Major Types of Fluxes


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In the previous columns (March through May 2000), I discussed functions and general classification of fluxes. In this column, I will focus on each major flux type. My next column will discuss no-clean flux.

Inorganic Fluxes

Inorganic fluxes are highly corrosive, and are comprised of inorganic acids and salts such as hydrochloric acid, hydrofluoric acid, stannous chloride, sodium or potassium fluoride, and zinc chloride. These fluxes are capable of removing oxide films of ferrous and nonferrous metals such as stainless steel, Kovar and nickel irons, which cannot be soldered with weaker fluxes.

Inorganic fluxes generally are used for nonelectronics applications such as the brazing of copper pipes. They are, however, sometimes used for lead-tinning applications in the electronics industry. Inorganic fluxes should not even be considered for electronics assemblies (conventional or surface mount) because of potential reliability problems. Their major disadvantage is that they leave chemically active residues than can cause corrosion and serious field failures.

Organic Acid Fluxes

Organic acid (OA) fluxes are stronger than rosin fluxes but weaker than inorganic fluxes. They provide a good balance between flux activity and cleanability, especially if their solids content is low (1 to 5 percent). These fluxes contain polar ions that are easily removed by a polar solvent such as water. Because of their solubility in water, OA fluxes are environmentally desirable, although the use of no-clean flux may be environmentally more desirable. Because fluxes of this type are not covered by government specifications, their chemical content is controlled by suppliers. OA fluxes are available with or without the use of halides as activators.

OA fluxes have generally been shunned even for conventional assemblies because of the term "acid" flux. As indicated previously, however, even the so-called noncorrosive rosin fluxes contain halides that will cause corrosion if not properly removed.

OA flux use may be justified for mixed assemblies (Type II and III) for both military and commercial applications. It is incorrectly believed that a change from OA to rosin-based fluxes (RA and RMA) is mandatory when wave soldering Type II and III surface mount assembly (SMA) boards.

Contrary to popular belief, OA fluxes also have been used successfully on military programs. Other leading companies in the commercial, industrial and telecommunications sectors use OA fluxes to wave solder surface mount chip components glued to the bottom of the board. OA fluxes have been found to meet both military and commercial requirements for cleanliness.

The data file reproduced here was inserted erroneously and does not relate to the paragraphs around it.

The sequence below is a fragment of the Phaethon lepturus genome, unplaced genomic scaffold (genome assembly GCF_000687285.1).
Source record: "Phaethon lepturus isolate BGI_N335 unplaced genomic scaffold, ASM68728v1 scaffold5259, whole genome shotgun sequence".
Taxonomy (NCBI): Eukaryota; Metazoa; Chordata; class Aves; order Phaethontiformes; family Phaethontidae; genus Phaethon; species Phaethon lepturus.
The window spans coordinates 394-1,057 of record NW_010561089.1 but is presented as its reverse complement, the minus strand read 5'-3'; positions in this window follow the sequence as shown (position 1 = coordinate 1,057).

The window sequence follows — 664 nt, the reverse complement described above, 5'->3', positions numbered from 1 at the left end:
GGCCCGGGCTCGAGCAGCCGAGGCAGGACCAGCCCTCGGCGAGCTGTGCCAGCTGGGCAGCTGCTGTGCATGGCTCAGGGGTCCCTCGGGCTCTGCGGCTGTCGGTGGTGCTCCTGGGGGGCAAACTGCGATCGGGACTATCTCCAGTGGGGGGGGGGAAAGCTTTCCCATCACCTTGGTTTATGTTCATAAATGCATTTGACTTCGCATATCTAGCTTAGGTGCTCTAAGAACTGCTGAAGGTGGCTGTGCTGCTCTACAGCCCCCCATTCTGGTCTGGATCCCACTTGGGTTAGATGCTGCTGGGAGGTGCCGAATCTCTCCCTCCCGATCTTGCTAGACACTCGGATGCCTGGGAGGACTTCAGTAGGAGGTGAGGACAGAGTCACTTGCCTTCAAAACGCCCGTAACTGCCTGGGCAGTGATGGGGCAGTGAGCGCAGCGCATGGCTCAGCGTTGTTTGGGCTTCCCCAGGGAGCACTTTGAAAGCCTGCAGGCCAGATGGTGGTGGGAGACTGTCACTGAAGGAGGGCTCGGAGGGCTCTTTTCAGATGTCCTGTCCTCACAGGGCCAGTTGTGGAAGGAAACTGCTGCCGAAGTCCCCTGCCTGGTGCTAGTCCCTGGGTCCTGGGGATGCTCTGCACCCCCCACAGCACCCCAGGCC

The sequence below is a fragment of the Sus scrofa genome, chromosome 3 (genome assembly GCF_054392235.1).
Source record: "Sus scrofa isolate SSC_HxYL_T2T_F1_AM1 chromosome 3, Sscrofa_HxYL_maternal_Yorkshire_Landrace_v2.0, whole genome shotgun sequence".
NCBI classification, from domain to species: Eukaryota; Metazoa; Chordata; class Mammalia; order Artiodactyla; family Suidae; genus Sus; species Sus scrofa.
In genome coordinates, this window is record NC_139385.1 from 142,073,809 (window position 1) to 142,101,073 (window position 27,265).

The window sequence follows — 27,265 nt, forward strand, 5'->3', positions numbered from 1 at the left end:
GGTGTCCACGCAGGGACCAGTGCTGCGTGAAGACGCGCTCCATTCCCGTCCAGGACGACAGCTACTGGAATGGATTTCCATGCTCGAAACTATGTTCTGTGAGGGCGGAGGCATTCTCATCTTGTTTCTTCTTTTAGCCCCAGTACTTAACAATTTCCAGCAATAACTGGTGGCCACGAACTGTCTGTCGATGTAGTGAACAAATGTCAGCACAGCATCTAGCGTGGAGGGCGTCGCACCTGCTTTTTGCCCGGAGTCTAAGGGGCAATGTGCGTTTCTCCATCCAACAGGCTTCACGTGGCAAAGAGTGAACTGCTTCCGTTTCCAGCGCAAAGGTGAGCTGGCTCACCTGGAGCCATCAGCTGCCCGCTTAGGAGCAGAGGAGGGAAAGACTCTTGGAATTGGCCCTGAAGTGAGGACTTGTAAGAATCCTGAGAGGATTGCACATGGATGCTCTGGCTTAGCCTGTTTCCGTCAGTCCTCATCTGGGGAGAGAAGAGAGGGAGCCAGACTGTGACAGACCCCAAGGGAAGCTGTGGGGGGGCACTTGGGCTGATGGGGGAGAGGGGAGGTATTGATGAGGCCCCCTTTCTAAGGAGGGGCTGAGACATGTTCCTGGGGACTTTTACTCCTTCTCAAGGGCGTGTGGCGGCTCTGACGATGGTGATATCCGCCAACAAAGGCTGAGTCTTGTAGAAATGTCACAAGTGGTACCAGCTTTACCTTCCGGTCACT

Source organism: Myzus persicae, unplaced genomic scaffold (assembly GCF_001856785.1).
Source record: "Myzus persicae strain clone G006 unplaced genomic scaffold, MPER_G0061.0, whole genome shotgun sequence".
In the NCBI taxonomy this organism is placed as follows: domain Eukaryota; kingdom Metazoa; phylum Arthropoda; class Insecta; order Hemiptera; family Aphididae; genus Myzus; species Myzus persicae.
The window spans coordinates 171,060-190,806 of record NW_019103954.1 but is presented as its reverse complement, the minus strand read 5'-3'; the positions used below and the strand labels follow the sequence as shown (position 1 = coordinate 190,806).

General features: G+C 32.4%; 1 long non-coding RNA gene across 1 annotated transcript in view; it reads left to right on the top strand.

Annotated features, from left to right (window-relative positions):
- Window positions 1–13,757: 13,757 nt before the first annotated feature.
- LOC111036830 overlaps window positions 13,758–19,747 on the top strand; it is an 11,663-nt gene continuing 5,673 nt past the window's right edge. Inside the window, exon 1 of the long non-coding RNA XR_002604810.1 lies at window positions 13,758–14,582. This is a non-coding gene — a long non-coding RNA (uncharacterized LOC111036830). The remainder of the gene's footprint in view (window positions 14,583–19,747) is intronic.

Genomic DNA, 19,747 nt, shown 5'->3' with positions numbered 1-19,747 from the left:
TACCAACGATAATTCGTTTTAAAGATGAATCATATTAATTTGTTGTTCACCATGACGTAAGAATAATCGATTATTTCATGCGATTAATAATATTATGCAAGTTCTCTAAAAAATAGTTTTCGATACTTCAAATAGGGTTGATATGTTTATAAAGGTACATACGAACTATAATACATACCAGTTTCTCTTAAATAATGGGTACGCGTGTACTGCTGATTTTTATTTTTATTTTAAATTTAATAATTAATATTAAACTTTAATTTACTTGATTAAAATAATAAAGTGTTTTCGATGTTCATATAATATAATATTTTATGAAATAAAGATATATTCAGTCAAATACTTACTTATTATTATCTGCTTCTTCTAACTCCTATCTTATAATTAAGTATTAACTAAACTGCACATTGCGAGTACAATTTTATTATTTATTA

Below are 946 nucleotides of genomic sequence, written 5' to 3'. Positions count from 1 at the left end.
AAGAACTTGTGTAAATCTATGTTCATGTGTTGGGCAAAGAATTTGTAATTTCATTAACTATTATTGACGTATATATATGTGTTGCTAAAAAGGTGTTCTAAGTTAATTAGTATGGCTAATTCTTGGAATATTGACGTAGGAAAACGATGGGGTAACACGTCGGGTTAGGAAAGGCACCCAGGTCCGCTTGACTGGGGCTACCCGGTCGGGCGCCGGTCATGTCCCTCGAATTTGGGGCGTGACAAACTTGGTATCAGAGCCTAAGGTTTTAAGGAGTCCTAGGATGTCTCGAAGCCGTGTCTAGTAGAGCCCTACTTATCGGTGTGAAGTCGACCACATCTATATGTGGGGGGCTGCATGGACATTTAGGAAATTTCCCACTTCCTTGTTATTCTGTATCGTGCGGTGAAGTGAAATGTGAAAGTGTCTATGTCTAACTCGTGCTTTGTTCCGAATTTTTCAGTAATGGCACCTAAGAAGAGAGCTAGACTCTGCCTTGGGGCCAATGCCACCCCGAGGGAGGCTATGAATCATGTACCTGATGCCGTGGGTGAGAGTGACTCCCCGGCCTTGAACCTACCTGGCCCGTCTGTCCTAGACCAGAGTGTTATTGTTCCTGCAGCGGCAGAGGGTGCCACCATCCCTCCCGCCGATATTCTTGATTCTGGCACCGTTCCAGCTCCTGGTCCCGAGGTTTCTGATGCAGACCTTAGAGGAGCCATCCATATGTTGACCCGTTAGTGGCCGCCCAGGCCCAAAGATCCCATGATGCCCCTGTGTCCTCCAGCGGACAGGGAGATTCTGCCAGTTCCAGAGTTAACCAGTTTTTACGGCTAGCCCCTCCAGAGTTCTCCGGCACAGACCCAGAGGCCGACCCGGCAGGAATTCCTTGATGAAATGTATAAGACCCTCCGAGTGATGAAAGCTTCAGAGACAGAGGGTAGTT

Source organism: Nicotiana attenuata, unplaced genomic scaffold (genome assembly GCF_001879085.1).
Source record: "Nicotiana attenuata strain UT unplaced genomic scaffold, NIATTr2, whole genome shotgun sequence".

OA flux materials have served successfully as flux coatings for the solder doughnut used in the reflow soldering of leaded through-hole components. Even after going through the reflow soldering operation, they are easy to clean with water. Now, water-soluble solder pastes are widely used. In the past, they were not as tacky as rosin-based fluxes, but the tackiness problem was solved long ago. Because of environmental concerns associated with the cleaning of rosin-based pastes with chlorofluorocarbons (CFC), water-soluble pastes have become even more prevalent for applications that require cleaning or in applications where one has yield problems with low-residue or no-clean pastes and fluxes.

Rosin Fluxes

Rosin or colophony is a natural product that is extracted from the stumps or bark of pine trees. The composition of rosin varies from batch to batch, but a general formula is C19H29COOH. It consists mainly of abietic acid (70 to 85 percent, depending on the source) with 10 to 15 percent pimaric acids. Rosins contain several percent of unsaponifiable hydrocarbons; for rosin flux removal, saponifiers (a form of alkaline chemical to make the water soapy) must be added.

Rosin flux is composed primarily of natural resin extracted from the oleoresin of pine trees and refined. Rosin fluxes are inactive at room temperatures but become active when heated to soldering temperatures. They are naturally acidic (165 to 170 mg KOH per g equivalent). They are soluble in a variety of solvents but not water. This is the reason for using solvents, semiaqueous solvents or water with saponifiers to remove them.

The melting point of rosin is 172° to 175°C (342° to 347°F), or just below the melting point of solder (183°C). A desirable flux should melt and become active slightly below the soldering temperature. A flux is not effective if it decomposes at soldering temperatures, however. This means that synthetic fluxes can be used at higher temperatures than rosin fluxes, because the former decompose at higher temperatures. In general, rosin fluxes are weak, and to improve their activity (fluxing action), the use of halide activators is required.

The general formula for oxide removal by rosin is:RCO2H + MX = RCO2M + HX where RCO2H is rosin in the flux (C19H29COOH mentioned earlier) M = Sn, Pb or CuX = oxide, hydroxide or carbonate

As mentioned earlier, rosin fluxes are also referred to as rosin (R), rosin mildly activated (RMA) and rosin activated (RA). The various categories of rosin fluxes differ in the concentration of the activators (halide, organic acids, amino acids, etc.). R and RMA types are generally noncorrosive, hence safe. R and RMA fluxes are not even cleaned in some applications even though they are not classified as no-clean. However, without cleaning, assembly reliability may be compromised because the sticky rosin can attract dust and harmful contaminants in the field during service.

The fluxes described here require cleaning. To get away from cleaning, many companies have shifted to no-clean flux.

This column was adapted from Chapter 13 of Ray Prasad's 1997 textbook, Surface Mount Technology: Principles and Practice.

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